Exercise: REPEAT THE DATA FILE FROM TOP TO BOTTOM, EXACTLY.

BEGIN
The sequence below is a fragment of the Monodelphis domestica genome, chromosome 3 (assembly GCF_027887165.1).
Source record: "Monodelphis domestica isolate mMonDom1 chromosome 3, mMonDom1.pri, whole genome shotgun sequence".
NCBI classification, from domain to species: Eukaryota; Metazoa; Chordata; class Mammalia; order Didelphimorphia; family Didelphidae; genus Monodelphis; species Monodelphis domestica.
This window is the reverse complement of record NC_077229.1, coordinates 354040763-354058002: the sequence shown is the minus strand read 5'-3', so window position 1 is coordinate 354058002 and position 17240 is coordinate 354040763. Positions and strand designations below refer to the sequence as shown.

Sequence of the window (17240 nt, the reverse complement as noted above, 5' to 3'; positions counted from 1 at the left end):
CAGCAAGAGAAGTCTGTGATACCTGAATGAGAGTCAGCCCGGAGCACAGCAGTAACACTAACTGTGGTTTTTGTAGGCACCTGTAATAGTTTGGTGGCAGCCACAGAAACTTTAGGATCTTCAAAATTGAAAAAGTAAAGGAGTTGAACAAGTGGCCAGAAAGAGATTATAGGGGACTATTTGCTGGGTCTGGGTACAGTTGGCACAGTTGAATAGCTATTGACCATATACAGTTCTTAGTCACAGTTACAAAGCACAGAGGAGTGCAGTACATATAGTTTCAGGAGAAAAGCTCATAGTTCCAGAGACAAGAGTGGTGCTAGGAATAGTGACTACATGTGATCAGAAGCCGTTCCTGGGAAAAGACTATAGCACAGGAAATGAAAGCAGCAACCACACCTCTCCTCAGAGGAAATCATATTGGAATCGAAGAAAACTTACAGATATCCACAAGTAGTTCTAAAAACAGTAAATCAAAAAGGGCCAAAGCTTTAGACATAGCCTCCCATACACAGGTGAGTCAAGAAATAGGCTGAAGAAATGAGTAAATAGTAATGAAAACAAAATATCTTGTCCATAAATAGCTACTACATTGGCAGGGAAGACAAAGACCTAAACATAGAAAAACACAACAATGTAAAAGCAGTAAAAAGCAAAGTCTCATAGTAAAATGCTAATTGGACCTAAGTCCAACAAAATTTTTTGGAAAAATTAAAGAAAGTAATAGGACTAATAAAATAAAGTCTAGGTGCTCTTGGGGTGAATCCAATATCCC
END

The sequence below is a fragment of the Monodelphis domestica genome, chromosome 3 (assembly GCF_027887165.1).
Source record: "Monodelphis domestica isolate mMonDom1 chromosome 3, mMonDom1.pri, whole genome shotgun sequence".
NCBI classification, from domain to species: Eukaryota; Metazoa; Chordata; class Mammalia; order Didelphimorphia; family Didelphidae; genus Monodelphis; species Monodelphis domestica.
This window is the reverse complement of record NC_077229.1, coordinates 354040763-354058002: the sequence shown is the minus strand read 5'-3', so window position 1 is coordinate 354058002 and position 17240 is coordinate 354040763. Positions and strand designations below refer to the sequence as shown.

Sequence of the window (17240 nt, the reverse complement as noted above, 5' to 3'; positions counted from 1 at the left end):
CAGCAAGAGAAGTCTGTGATACCTGAATGAGAGTCAGCCCGGAGCACAGCAGTAACACTAACTGTGGTTTTTGTAGGCACCTGTAATAGTTTGGTGGCAGCCACAGAAACTTTAGGATCTTCAAAATTGAAAAAGTAAAGGAGTTGAACAAGTGGCCAGAAAGAGATTATAGGGGACTATTTGCTGGGTCTGGGTACAGTTGGCACAGTTGAATAGCTATTGACCATATACAGTTCTTAGTCACAGTTACAAAGCACAGAGGAGTGCAGTACATATAGTTTCAGGAGAAAAGCTCATAGTTCCAGAGACAAGAGTGGTGCTAGGAATAGTGACTACATGTGATCAGAAGCCGTTCCTGGGAAAAGACTATAGCACAGGAAATGAAAGCAGCAACCACACCTCTCCTCAGAGGAAATCATATTGGAATCGAAGAAAACTTACAGATATCCACAAGTAGTTCTAAAAACAGTAAATCAAAAAGGGCCAAAGCTTTAGACATAGCCTCCCATACACAGGTGAGTCAAGAAATAGGCTGAAGAAATGAGTAAATAGTAATGAAAACAAAATATCTTGTCCATAAATAGCTACTACATTGGCAGGGAAGACAAAGACCTAAACATAGAAAAACACAACAATGTAAAAGCAGTAAAAAGCAAAGTCTCATAGTAAAATGCTAATTGGACCTAAGTCCAACAAAATTTTTTGGAAAAATTAAAGAAAGTAATAGGACTAATAAAATAAAGTCTAGGTGCTCTTGGGGTGAATCCAATATCCC